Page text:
We had our first of two field trips February 3rd through 7th which was to the southern part of Italy. Our first stop was a huge palace and garden called Palazzo Reale. We ended up getting an impromptu tour of the gardens where they showed us this coniferous plant that is originally from Nigeria, and only grows there, at that palace, and in Berlin and they still are unsure as to why it what makes it able to grow only in those places. We first stopped in Herculaneum which is the lesser known archaeological sight similar to Pompeii. It was much smaller than Pompeii, but did not have the plaster casts of the full bodies trying to escape the eruption. It did still have plaster casts of the bones of people who tried to take refuge along what was the coast, but now is about 1500 feet from the actual shore. Another interesting thing that they had at Herculaneum that isn’t at Pompeii is the charred wooden remnants of building pieces. after leaving
Herculaneum, we drive south farther to stay overnight for our next destination, Paestum.
We started the day off by looking at the ancient Greek temple remains at Paestum about an hour south of Naples. We spent about 3-4 hours there and were tasked with sketching the temple
s as part of our drawing class that we are taking. It definitely makes you really study the temples more if you have to draw them and I think that actually made that stop more interesting because we were actually given time to really study the temples and remains of the city.
Around noon we headed out for Naples where we would spend the remainder of the school sponsored part of the trip. First stop in Naples was the National Archaeological Museum of Naples which houses many of the artifacts recovered from Pompeii and Herculaneum, a large part of the artifacts from Palazzo Farnese in Rome, and also some artifacts from the Baths of Caracalla from Rome.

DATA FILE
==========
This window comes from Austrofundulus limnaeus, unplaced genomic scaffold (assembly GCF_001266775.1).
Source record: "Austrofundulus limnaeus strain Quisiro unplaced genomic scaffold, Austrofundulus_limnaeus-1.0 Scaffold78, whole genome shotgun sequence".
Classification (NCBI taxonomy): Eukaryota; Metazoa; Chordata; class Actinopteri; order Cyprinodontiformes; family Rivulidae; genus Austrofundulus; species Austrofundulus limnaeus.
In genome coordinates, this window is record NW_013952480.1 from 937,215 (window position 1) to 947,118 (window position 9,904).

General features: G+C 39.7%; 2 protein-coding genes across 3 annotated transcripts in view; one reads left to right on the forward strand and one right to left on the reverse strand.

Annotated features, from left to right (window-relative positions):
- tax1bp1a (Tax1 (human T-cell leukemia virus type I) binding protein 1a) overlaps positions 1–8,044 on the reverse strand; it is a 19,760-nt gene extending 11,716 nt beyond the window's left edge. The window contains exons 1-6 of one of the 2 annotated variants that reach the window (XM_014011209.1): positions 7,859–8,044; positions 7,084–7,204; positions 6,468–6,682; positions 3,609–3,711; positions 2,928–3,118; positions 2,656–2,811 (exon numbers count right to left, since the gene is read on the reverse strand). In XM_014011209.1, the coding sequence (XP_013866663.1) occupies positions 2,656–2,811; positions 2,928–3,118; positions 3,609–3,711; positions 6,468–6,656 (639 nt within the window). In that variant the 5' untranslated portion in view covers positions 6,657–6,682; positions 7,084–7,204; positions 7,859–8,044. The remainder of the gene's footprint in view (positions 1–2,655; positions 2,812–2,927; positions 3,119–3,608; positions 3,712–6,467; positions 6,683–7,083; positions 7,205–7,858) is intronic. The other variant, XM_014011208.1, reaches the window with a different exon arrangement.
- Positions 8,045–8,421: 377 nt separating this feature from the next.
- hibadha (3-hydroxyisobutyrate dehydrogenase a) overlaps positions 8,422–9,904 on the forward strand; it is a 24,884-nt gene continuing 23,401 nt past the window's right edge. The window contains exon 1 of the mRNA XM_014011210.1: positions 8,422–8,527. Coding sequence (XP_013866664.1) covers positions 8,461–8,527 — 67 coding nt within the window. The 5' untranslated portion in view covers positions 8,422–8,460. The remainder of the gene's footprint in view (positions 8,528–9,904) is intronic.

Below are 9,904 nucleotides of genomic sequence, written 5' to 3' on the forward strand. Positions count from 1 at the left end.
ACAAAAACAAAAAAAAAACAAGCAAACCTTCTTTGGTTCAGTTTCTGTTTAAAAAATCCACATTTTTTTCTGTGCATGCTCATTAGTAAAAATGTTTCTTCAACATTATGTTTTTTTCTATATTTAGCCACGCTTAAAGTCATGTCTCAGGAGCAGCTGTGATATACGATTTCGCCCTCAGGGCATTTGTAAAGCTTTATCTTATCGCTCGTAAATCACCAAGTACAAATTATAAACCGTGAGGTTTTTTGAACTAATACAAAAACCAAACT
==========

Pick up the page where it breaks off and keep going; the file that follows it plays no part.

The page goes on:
The third day of the trip we were given a pretty extensive list of things to see and do in Naples and were free to explore. We chose to do a tour of a tunnel and cisterns or wells that was created to connect the governmental palace to the military port that was built as a way to wisk the leader away in a time of crisis. It was never actually used by that president, but was used during WWII as an air raid shelter where it could shelter thousands of people. After that tour, we sat along the coast and relaxed for a bit, and finished the day off by visiting a few churches and eating at the only geothermal pizza restaurant in the world!
We left the hotel and headed for the town of Baiae just north of Naples. There we toured the ruins of an ancient bath complex that had the Temple of Echo that was the largest dome in the world prior to the construction of the pantheon. We weren’t able to actually see the sunken part of the city since we had a big group. Our final stop was to an old WWII Military cistern that you could go down into.
After the school sponsored part of the trip we had Sunday and Monday to freely travel. I was trying to get a group together to go to the island of Ischia because there was a bay on the Mediterranean where natural thermal spring water bubbled up at the shoreline which would make it possible to swim in the Mediterranean in February, but wasn’t able to get enough people to go.
Instead I went with a different group to the island of Capri….
On Capri, we took a chairlift up to the top of the mountain which gave you a panoramic view for miles! The island was very lush even in February, but it was pretty evident that it was not tourist season since a lot of the things to do on the island were closed. I decided to head back to Rome on Sunday night since it had been a long five days and needed a day to relax before classes started back up on Tuesday!